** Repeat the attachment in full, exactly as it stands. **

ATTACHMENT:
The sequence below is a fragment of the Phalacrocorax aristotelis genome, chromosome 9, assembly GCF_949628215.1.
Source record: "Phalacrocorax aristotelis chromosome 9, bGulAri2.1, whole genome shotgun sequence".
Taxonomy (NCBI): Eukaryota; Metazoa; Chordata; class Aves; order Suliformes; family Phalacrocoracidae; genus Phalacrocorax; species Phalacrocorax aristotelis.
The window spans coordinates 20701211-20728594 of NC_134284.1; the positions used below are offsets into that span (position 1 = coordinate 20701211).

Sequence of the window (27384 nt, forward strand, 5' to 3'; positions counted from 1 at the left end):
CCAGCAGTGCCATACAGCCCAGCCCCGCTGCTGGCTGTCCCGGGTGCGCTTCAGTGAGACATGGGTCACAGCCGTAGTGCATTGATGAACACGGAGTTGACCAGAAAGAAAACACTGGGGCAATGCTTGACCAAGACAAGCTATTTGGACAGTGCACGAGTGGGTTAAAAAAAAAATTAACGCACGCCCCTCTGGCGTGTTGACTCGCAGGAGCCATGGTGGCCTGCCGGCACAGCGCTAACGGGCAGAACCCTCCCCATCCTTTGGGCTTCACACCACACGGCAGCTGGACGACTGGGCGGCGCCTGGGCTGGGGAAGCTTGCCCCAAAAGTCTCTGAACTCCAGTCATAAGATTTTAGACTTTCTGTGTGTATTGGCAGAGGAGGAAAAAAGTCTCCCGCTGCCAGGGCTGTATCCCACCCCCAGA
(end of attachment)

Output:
The sequence below is a fragment of the Phalacrocorax aristotelis genome, chromosome 9, assembly GCF_949628215.1.
Source record: "Phalacrocorax aristotelis chromosome 9, bGulAri2.1, whole genome shotgun sequence".
Taxonomy (NCBI): Eukaryota; Metazoa; Chordata; class Aves; order Suliformes; family Phalacrocoracidae; genus Phalacrocorax; species Phalacrocorax aristotelis.
The window spans coordinates 20701211-20728594 of NC_134284.1; the positions used below are offsets into that span (position 1 = coordinate 20701211).

Sequence of the window (27384 nt, forward strand, 5' to 3'; positions counted from 1 at the left end):
CCAGCAGTGCCATACAGCCCAGCCCCGCTGCTGGCTGTCCCGGGTGCGCTTCAGTGAGACATGGGTCACAGCCGTAGTGCATTGATGAACACGGAGTTGACCAGAAAGAAAACACTGGGGCAATGCTTGACCAAGACAAGCTATTTGGACAGTGCACGAGTGGGTTAAAAAAAAAATTAACGCACGCCCCTCTGGCGTGTTGACTCGCAGGAGCCATGGTGGCCTGCCGGCACAGCGCTAACGGGCAGAACCCTCCCCATCCTTTGGGCTTCACACCACACGGCAGCTGGACGACTGGGCGGCGCCTGGGCTGGGGAAGCTTGCCCCAAAAGTCTCTGAACTCCAGTCATAAGATTTTAGACTTTCTGTGTGTATTGGCAGAGGAGGAAAAAAGTCTCCCGCTGCCAGGGCTGTATCCCACCCCCAGA